A Tool to Enhance Exploratory Testing in Sessions
Session Tester is a tool for managing and recording Session-Based Testing. Session Tester has a timer so you can keep your test sessions at the desired length, and it provides an easy way to record session notes. Notes are stored in an XML format in your user directory. Session Tester can generate HTML versions of these reports as well.
Session Tester has been designed to seamlessly fit in to your exploratory testing work, and with reports stored in XML format, you have a universally recognized format that can be transformed into a variety of formats.
We want Session Tester to help you improve as a tester, so that you have tools to help you easily describe your testing work, and while doing that, have a source of test idea generation prompts at your fingertips. It can feel intimidating to enter in descriptions of what you are testing, but what if the tool helps you learn to be a better tester? That's our wish.
An experienced SBTM practitioner, Jonathan Kohl noticed that there were no tools that helped testers describe their testing. (See Kohl's descriptive vs. prescriptive testing for more information.) Most testers were using text editors to record their notes, and they don't provide the value of productivity enhancement that programmers enjoy with IDEs. While listening to Antony Marcano speak about the xUnit Test Driven Development tools, Jonathan sketched out an initial design of what became Session Tester. Programmers have fun with xUnit tools, even likening usage to a game: "the red-bar, green-bar game." Jonathan wanted to capture this emotion in a productivity tool for exploratory testers. What if recording session notes became like a game? Testers enjoy getting and exploring new test ideas, so Jonathan began exploring how to help the tool prompt testers to generate more testing ideas, and to have fun while testing.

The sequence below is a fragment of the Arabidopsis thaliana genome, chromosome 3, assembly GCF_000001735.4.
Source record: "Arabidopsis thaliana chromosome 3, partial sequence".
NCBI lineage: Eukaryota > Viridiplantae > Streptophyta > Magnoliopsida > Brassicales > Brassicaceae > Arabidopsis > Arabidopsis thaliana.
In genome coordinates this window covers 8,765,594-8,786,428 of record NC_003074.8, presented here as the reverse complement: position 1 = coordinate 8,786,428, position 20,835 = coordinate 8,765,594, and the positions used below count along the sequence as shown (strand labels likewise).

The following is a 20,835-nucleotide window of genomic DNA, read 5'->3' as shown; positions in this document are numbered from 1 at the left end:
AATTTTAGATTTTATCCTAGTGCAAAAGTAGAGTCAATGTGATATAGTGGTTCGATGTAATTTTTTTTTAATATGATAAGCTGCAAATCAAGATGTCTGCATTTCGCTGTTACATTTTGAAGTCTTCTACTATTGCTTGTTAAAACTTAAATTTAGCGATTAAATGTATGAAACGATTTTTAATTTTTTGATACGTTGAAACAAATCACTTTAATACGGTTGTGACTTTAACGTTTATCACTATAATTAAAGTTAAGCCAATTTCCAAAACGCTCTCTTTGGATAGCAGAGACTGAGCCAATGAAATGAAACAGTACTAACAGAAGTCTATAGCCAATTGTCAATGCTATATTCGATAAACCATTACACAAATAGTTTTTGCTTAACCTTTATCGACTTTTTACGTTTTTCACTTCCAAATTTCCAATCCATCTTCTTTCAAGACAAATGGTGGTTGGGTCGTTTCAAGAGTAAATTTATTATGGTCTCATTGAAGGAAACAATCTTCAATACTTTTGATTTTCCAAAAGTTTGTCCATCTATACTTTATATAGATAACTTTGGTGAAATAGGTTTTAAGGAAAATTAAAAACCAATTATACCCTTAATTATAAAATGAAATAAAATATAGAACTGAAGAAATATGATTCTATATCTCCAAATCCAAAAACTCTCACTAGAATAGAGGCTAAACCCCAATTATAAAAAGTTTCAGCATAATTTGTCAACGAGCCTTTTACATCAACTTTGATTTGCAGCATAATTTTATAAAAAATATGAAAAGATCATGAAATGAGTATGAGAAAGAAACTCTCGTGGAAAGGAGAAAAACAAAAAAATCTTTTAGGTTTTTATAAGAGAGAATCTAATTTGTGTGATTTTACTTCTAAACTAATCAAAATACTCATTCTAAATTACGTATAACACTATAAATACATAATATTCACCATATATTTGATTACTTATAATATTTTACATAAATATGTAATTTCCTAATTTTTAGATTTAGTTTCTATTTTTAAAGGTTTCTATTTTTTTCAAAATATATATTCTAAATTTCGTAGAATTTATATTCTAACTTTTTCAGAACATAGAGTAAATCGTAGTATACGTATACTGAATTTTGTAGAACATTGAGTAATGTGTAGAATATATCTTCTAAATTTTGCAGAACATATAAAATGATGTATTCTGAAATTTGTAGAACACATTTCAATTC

Jonathan and software architect and programmer Aaron West began working on the first version, with Jonathan test-driving while performing exploratory testing in a medical environment. With the basics in place, they released it to the public, to get community feedback on how such a tool would provide them value. The community has responded, and under contributor direction, the tool is taking shape.